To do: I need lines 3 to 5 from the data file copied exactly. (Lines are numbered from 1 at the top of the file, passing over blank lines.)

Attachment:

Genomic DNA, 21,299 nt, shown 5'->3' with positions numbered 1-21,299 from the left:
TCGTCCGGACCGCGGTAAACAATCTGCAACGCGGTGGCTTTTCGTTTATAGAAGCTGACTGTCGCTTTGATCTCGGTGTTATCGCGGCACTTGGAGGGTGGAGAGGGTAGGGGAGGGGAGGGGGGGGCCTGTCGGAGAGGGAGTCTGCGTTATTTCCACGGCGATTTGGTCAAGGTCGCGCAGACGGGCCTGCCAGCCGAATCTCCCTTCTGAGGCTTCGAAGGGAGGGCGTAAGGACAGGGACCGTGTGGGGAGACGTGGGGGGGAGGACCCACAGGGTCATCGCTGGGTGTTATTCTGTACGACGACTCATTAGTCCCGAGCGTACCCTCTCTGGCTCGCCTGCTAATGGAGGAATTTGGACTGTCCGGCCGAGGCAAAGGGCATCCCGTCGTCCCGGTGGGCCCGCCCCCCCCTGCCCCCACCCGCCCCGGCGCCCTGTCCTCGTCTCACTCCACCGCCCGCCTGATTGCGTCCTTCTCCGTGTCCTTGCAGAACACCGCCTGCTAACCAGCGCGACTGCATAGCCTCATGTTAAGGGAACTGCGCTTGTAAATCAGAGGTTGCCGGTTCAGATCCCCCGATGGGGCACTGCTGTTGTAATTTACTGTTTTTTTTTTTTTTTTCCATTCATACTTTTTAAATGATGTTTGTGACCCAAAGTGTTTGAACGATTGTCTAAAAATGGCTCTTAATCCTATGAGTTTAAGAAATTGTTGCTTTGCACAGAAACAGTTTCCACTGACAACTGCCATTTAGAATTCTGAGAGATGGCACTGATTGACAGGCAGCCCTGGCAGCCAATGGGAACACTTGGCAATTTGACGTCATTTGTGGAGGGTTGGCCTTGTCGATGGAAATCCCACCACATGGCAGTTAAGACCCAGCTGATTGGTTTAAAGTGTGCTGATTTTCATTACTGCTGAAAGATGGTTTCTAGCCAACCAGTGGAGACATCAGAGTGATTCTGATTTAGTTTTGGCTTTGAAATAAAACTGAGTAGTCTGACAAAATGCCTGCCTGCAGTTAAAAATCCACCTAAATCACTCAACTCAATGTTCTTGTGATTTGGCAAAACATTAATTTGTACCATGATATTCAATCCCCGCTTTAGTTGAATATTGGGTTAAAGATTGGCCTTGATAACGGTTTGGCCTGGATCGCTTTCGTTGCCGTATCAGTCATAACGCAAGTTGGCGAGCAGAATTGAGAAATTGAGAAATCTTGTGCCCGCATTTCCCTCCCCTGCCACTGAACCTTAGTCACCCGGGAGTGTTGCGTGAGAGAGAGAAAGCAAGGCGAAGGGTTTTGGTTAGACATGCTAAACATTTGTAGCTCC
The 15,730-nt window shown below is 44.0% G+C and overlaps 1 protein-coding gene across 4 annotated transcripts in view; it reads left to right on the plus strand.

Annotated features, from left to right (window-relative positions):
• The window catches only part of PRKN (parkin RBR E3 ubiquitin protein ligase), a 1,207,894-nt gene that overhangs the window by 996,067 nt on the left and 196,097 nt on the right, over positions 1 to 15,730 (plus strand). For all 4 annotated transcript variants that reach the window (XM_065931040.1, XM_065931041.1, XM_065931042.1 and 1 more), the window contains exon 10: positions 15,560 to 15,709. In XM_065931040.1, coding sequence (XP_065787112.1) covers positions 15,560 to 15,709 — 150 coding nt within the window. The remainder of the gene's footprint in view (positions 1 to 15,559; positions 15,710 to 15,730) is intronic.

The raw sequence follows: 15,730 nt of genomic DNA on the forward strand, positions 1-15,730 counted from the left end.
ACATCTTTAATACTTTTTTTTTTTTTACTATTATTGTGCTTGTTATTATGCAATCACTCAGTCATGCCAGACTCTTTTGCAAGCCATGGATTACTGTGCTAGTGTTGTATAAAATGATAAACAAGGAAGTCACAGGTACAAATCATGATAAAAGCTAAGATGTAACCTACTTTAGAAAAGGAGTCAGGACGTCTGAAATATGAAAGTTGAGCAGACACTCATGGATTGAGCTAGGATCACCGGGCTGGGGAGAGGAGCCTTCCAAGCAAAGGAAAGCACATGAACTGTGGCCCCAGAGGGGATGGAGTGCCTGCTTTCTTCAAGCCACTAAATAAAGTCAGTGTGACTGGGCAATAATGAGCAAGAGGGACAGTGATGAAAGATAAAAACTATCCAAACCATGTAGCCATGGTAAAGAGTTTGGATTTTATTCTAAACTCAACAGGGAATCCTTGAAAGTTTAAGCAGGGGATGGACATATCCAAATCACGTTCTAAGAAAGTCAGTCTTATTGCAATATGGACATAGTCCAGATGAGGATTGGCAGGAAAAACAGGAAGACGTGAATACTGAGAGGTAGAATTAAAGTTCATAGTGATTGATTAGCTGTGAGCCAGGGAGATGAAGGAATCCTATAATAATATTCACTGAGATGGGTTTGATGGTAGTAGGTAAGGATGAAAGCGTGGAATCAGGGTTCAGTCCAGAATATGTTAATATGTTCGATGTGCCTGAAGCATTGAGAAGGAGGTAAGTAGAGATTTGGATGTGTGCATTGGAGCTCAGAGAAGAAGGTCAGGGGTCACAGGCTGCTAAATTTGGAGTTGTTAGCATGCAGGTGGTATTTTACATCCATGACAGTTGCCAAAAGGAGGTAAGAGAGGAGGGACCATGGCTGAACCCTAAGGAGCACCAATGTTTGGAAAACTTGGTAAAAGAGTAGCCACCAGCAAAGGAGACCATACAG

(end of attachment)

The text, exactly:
The 15,730-nt window shown below is 44.0% G+C and overlaps 1 protein-coding gene across 4 annotated transcripts in view; it reads left to right on the plus strand.

Annotated features, from left to right (window-relative positions):
• The window catches only part of PRKN (parkin RBR E3 ubiquitin protein ligase), a 1,207,894-nt gene that overhangs the window by 996,067 nt on the left and 196,097 nt on the right, over positions 1 to 15,730 (plus strand). For all 4 annotated transcript variants that reach the window (XM_065931040.1, XM_065931041.1, XM_065931042.1 and 1 more), the window contains exon 10: positions 15,560 to 15,709. In XM_065931040.1, coding sequence (XP_065787112.1) covers positions 15,560 to 15,709 — 150 coding nt within the window. The remainder of the gene's footprint in view (positions 1 to 15,559; positions 15,710 to 15,730) is intronic.